Ken Plummer, “Public Intimacies, Private Citizens,” Intimate Citizenship, U of Washington Press, 2003.
Berlant’s book is a quite dense text which assembles various and multiple layers of narratives around politics of identity, queer theory, media and text analysis, feminism, and so on. This book asks the question of how a person comes to recognize the nation he/she feels and thinks him/herself belongs – is subjected – to or how people get to understand themselves in relation with the nation. In other words, Berlant investigates in great detail the secrete mechanism in which citizenship is produced and proliferated in the intimate – and private – way but via the imagined public sphere. Her method is, by collecting and reassembling the diverse stories about citizenship, nation, body and sexuality, to narrate in her own voice specific historical and social moments in the United States.
The main object of the book is to articulate citizenship in the intimate public sphere, with the basic assumption that citizenship is traumatized and all citizens are suffering. Especially focusing on the “right-wing cultural agenda of the Reagan revolution”(6-7), Berlant is interested in the way citizenship is socially produced, in the intermingled chain of self-family-nation, which is also the main political spaces where the private and the public coincides with each other.
Echoing Althusser’s theory of ideological states apparatus, national culture embedded in its pedagogical project (education), according to her argument, turns people into private citizen who identifies themselves with the ideal and fantasy nationality. At the same time, media technologies and culture industry such as film, television, newspaper, and radio spread the ideological images that render the nation powerful and omnipotent. However, this ideology tried to “destroy an image of the federal state that places its practice at the center of nation formation”(56). In this sense, the intricate set of relations present tense between economic, racial, and sexual processes has been decoupled from the state (which is local and material) and attached to the nation (which is abstract and imagined). Through this process of privatization of citizenship, thus, suffering citizens – poor, women, gay and lesbian, colored, and youth – are doubly excluded from the political public space, without feeling of being affiliation oneself with a direct, critical, and common public culture but with idealized, mediated and consumed patriotism.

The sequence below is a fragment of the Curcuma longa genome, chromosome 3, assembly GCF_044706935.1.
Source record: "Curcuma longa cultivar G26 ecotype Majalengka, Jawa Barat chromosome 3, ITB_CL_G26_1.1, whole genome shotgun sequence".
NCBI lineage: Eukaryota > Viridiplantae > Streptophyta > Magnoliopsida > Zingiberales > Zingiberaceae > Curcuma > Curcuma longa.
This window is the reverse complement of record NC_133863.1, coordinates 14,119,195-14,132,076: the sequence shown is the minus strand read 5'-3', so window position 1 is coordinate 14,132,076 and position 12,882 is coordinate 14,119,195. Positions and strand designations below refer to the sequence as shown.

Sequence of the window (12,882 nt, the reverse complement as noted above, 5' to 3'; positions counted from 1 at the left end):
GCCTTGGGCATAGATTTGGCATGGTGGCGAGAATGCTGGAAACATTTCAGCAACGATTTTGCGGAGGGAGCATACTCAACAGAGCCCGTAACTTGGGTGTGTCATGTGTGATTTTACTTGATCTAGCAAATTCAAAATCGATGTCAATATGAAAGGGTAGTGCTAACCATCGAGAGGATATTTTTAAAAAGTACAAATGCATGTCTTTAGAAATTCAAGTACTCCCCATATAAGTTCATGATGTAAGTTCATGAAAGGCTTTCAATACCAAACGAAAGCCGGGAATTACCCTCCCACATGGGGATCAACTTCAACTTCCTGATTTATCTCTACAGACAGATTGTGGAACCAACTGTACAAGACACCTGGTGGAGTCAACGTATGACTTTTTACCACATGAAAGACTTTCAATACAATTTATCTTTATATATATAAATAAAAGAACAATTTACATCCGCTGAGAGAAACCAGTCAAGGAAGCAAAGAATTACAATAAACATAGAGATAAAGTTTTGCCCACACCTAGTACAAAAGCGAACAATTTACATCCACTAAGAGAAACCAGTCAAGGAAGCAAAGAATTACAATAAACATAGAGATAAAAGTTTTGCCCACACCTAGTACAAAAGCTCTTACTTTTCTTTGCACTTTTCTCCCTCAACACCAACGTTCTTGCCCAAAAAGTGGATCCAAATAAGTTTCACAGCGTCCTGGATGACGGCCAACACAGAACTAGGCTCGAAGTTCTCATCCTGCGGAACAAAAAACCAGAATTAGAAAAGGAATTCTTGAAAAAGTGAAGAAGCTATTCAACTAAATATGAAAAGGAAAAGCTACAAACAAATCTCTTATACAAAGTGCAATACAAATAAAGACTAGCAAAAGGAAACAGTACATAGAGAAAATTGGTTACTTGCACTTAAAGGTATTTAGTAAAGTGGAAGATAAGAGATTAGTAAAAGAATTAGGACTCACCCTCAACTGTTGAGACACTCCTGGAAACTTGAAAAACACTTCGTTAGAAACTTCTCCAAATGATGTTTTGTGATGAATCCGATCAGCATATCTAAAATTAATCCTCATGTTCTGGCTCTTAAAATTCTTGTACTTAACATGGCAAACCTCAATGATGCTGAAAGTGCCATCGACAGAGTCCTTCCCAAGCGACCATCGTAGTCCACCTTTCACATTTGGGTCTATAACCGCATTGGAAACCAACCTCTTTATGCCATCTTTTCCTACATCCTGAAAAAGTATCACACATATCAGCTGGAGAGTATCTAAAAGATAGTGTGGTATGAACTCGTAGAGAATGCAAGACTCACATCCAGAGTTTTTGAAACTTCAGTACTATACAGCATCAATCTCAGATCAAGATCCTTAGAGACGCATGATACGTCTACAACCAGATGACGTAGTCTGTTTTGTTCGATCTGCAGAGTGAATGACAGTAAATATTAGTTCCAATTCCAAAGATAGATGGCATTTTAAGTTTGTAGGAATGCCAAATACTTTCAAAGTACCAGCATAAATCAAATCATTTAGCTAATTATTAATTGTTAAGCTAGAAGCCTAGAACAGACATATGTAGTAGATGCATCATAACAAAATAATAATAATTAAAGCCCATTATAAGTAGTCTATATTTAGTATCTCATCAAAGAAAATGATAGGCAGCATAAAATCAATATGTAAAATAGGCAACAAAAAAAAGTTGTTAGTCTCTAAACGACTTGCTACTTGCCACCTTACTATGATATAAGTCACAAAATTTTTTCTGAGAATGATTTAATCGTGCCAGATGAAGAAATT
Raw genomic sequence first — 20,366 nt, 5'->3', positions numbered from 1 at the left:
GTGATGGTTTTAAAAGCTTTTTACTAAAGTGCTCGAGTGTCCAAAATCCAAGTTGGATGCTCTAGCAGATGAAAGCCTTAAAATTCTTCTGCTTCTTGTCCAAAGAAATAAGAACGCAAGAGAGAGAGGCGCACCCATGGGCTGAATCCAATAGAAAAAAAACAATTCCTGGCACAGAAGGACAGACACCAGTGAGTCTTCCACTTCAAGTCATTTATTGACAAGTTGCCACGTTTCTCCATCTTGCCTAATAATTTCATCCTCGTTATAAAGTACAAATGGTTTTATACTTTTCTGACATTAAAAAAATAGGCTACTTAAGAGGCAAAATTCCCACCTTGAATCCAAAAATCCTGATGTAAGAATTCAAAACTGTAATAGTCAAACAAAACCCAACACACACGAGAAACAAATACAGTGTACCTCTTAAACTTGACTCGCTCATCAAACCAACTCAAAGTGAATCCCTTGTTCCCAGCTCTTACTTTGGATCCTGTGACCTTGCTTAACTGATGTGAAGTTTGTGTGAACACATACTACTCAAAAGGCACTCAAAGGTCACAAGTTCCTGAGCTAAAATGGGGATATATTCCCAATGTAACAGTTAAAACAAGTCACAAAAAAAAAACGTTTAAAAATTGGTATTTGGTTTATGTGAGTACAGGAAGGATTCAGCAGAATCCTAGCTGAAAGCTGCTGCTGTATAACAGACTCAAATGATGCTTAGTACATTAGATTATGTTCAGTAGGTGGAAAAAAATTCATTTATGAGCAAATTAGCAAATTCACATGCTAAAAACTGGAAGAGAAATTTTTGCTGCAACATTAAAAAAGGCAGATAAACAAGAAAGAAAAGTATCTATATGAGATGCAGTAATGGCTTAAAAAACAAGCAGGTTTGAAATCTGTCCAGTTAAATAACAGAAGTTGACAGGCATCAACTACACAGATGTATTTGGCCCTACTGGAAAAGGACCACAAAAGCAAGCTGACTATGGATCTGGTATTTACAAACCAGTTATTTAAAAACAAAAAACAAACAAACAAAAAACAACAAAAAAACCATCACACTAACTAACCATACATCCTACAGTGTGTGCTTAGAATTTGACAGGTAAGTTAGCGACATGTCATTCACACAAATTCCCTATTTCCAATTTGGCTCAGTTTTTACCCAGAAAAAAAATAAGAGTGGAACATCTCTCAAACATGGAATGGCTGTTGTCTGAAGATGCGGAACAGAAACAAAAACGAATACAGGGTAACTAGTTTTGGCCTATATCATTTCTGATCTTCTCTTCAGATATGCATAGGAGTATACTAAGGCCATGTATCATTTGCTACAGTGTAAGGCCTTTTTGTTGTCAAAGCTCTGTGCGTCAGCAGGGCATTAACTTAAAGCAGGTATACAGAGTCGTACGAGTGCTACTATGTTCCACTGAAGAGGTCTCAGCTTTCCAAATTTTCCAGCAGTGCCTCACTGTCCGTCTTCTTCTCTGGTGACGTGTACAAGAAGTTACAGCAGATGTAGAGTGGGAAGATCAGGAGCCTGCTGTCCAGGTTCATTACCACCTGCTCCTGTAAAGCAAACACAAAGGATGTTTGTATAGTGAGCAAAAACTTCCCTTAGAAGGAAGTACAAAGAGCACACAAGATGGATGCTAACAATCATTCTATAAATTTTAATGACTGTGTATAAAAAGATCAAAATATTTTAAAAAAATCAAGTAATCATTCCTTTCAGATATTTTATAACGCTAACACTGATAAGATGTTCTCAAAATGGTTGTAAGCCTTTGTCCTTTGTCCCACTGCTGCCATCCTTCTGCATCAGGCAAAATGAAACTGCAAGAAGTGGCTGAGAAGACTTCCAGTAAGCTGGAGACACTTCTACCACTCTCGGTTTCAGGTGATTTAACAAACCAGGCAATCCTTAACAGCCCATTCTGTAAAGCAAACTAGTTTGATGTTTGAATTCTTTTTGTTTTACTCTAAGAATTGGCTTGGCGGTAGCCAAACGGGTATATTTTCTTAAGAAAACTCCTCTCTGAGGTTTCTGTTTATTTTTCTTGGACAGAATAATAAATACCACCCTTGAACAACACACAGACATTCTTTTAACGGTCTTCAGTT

That is why pilgrimage-to-Washington narrative which would be resulted in infantile citizenship is always more or less a failed project for the private citizen to find out his/her real im-mediated identity in the virtual existence of self-family-nation chain. At best, in the “logic of infantile second-class citizenship”(70), one can recognize oneself as the icon of feminized infantile vulnerability(72). Not surprisingly, author’s axiom is that “there is no public sphere in the contemporary United States”(3), It seems quite radical to argue that in the sense that she negates the possibility of formation of minor citizenships through the various layers of public space enabled by the traditional and new social movements.
Instead of radical impossibility of the public sphere, and as an alternative of Habermasian unique bourgeois public sphere, Plummer argues for plural or multiple public spheres. His concern is “how to deconstruct essential identities in the public sphere and yet be able to have them available for political purpose”(83). In order to solve this paradoxical problem, he wants us to look at identity as a matter of strategy not as ontological one, or to accept “strategic essentialism” Spivak formulated. This strategy has a double task of extending (sexual) minorities from the intimacy of the private sphere and, at the same time, of liberating them from the oppressiveness of the public sphere. In other words, contemporary politics of identity examines the possibility of political participation and liberation by interpolating private citizen into the space of public intimacy and thus by constructing new communities based on solidarity on the one hand, but citizens of minority in a certain sense refuse to be included in – or to be reduced to – the fixed identity on the other. There is the new task of identity politics for the emerging citizenship of rarely organized people.